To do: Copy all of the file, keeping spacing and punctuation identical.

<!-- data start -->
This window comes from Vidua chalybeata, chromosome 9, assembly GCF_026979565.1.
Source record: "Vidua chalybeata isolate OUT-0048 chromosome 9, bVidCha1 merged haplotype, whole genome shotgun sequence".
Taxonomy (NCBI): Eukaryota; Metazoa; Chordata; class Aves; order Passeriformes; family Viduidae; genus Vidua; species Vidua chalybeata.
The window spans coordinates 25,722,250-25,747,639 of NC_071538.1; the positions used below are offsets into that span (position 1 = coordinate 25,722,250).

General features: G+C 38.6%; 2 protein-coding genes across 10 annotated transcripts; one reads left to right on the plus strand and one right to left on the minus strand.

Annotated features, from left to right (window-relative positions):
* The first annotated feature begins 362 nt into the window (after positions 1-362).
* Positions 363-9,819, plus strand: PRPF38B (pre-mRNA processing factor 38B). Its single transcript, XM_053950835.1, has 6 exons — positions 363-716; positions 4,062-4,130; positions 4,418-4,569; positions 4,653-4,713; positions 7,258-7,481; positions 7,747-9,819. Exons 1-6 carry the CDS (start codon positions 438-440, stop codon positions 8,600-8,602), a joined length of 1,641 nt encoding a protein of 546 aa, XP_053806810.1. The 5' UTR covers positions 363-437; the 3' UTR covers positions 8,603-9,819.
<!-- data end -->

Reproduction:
This window comes from Vidua chalybeata, chromosome 9, assembly GCF_026979565.1.
Source record: "Vidua chalybeata isolate OUT-0048 chromosome 9, bVidCha1 merged haplotype, whole genome shotgun sequence".
Taxonomy (NCBI): Eukaryota; Metazoa; Chordata; class Aves; order Passeriformes; family Viduidae; genus Vidua; species Vidua chalybeata.
The window spans coordinates 25,722,250-25,747,639 of NC_071538.1; the positions used below are offsets into that span (position 1 = coordinate 25,722,250).

General features: G+C 38.6%; 2 protein-coding genes across 10 annotated transcripts; one reads left to right on the plus strand and one right to left on the minus strand.

Annotated features, from left to right (window-relative positions):
* The first annotated feature begins 362 nt into the window (after positions 1-362).
* Positions 363-9,819, plus strand: PRPF38B (pre-mRNA processing factor 38B). Its single transcript, XM_053950835.1, has 6 exons — positions 363-716; positions 4,062-4,130; positions 4,418-4,569; positions 4,653-4,713; positions 7,258-7,481; positions 7,747-9,819. Exons 1-6 carry the CDS (start codon positions 438-440, stop codon positions 8,600-8,602), a joined length of 1,641 nt encoding a protein of 546 aa, XP_053806810.1. The 5' UTR covers positions 363-437; the 3' UTR covers positions 8,603-9,819.